Medicare Starts Paying for Visual Rehabilitation Services

Armen Hareyan's picture

Medicare and Vision Rehabilitation

People who qualify for Medicare and whose eyesight has significantly declined due to macular degeneration, diabetes or certain other conditions can now get up to nine hours of vision rehabilitation through a new Medicare-sponsored demonstration project.

The five-year project is available in six areas of the United States. It will allow the Centers for Medicare and Medicaid Services (CMS) to study the demand for - and effectiveness of - services aimed at helping visually impaired individuals make the most of their remaining vision.

"This is really good news for many older people with low vision," said Dr. Henry Greene, an optometrist who is a clinical professor in the department of ophthalmology at the University of North Carolina at Chapel Hill School of Medicine. "Now, when an ophthalmologist or optometrist prescribes therapy for those with visual impairments, Medicare will help pay for rehabilitation services in the areas selected."

After the project concludes, administrators will decide whether to extend reimbursement for those services to all Medicare recipients across the country, Greene said. "We think there's a strong possibility that they'll do that."

To be eligible, Medicare beneficiaries must live in Atlanta, Ga., New York City, New Hampshire, Kansas, North Carolina or the state of Washington or their eye doctors must practice there, he said. Visually impaired individuals are those whose vision cannot be improved with conventional eyeglasses, medications or surgery.

In the six areas chosen, Medicare will pay for therapy services provided in clinics or at home by certified vision rehabilitation therapists, orientation and mobility specialists, low vision therapists and occupational therapists but not the low vision aids themselves.


"After ophthalmologists have done as much as they can in treating patients with eye diseases medically or surgically, there are three aspects to helping patients with low vision," Greene said. "One is evaluating the level of their remaining vision and determining their personal functioning needs. Another is determining what powers and which types of magnifiers, telescopes, bioptics or hi-tech electronic devices are most appropriate. The third aspect is the training involved to help individuals be as successful with the devices as possible."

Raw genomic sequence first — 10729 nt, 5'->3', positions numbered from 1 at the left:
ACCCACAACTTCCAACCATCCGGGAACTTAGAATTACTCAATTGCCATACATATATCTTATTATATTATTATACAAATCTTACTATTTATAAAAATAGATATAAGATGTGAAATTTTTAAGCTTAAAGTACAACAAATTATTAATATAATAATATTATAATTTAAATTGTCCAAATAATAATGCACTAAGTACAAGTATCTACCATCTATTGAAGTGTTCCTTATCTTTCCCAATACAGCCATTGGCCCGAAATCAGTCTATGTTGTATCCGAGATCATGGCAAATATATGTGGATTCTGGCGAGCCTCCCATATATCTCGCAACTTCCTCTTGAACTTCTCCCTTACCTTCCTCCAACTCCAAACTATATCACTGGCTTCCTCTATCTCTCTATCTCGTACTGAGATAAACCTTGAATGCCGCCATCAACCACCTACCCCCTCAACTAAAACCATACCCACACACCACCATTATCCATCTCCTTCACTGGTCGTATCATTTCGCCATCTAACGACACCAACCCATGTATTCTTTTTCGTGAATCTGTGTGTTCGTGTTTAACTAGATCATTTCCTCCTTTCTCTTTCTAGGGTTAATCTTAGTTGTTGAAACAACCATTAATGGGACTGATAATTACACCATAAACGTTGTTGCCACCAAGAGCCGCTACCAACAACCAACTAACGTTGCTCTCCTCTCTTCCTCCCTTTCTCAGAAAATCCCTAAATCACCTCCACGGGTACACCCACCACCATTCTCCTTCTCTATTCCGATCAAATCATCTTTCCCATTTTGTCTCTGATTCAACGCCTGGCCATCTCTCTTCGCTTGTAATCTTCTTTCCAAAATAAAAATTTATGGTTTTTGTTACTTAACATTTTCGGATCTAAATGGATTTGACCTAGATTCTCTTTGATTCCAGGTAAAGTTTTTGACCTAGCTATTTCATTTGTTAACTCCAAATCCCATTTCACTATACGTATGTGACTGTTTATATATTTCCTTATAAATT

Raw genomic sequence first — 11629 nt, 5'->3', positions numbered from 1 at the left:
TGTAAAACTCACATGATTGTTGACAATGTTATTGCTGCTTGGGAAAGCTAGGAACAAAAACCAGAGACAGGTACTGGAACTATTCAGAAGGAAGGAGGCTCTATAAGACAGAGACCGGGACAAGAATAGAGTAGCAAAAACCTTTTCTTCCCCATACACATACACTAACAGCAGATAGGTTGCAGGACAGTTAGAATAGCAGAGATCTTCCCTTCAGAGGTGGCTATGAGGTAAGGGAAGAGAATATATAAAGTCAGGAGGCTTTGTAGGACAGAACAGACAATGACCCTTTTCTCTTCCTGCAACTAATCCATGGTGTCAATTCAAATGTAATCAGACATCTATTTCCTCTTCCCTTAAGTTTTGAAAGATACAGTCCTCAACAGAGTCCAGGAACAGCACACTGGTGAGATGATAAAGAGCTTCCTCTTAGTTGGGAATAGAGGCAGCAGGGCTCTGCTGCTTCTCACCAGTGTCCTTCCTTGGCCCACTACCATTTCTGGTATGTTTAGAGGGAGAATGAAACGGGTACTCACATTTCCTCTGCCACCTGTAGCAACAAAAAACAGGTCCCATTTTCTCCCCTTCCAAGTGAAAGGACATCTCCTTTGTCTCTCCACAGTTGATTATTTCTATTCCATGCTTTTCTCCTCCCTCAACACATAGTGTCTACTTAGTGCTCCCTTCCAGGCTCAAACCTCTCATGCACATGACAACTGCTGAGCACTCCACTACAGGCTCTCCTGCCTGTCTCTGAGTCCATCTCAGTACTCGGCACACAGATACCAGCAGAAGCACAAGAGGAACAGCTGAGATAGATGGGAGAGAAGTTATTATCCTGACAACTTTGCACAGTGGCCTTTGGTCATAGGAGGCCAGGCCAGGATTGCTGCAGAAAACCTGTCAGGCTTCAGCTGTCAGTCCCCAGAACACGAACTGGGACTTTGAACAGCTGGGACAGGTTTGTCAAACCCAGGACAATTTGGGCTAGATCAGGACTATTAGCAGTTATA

Greene is a co-founder of Ocutech, a Chapel Hill company that develops and manufactures miniaturized telescopic devices, called bioptics. As Ocutech's research director, he travels extensively to teach doctors how to evaluate and treat visually impaired patients with bioptic devices.

Ocutech made medical news around the globe in 1997 when it announced development of the world's first self-focusing bioptic glasses - the Ocutech VES-AutoFocus Telescope System. These lightweight telescopes, which sit atop regular eyeglasses, are now prescribed worldwide by low vision specialists. A less expensive manually focused version also is available.

Before development of the telescopic aides, patients would often have to sit inches away from a computer screen or television, Greene said. They had no way to see store shelves, restaurant menus, bus numbers and traffic signs while traveling or friends and family from across a room.

Macular degeneration, or failing central vision, is the most common vision-impairing disease of the elderly except for cataracts, he said. About a million new cases of the condition are diagnosed in this country each year and the numbers are growing. But, while cataracts can be surgically removed with vision usually returning to normal, vision loss from macular degeneration, even with the newest treatments, cannot be restored to normal. Other conditions that low vision aids often help include the visual complications of diabetes, nystagmus, optic atrophy, albinism, multiple sclerosis and macular holes.

"Reading is often the first challenge that visually impaired individuals face," Greene said. "Fortunately, people with low vision can get the printed word in many ways, such as by listening to television, radio and books on tape, but that's not true for personal contact.

"The world around us - our friends, family, grandchildren or a pretty flower or picture - can't be appreciated nearly so well when it's described to us," he said. "Not being able to see as well as they did before can cause folks to feel isolated and depressed. It is enormously gratifying when these bioptic telescopes help people stay more connected with their families and more engaged in life. The impact they can have on individuals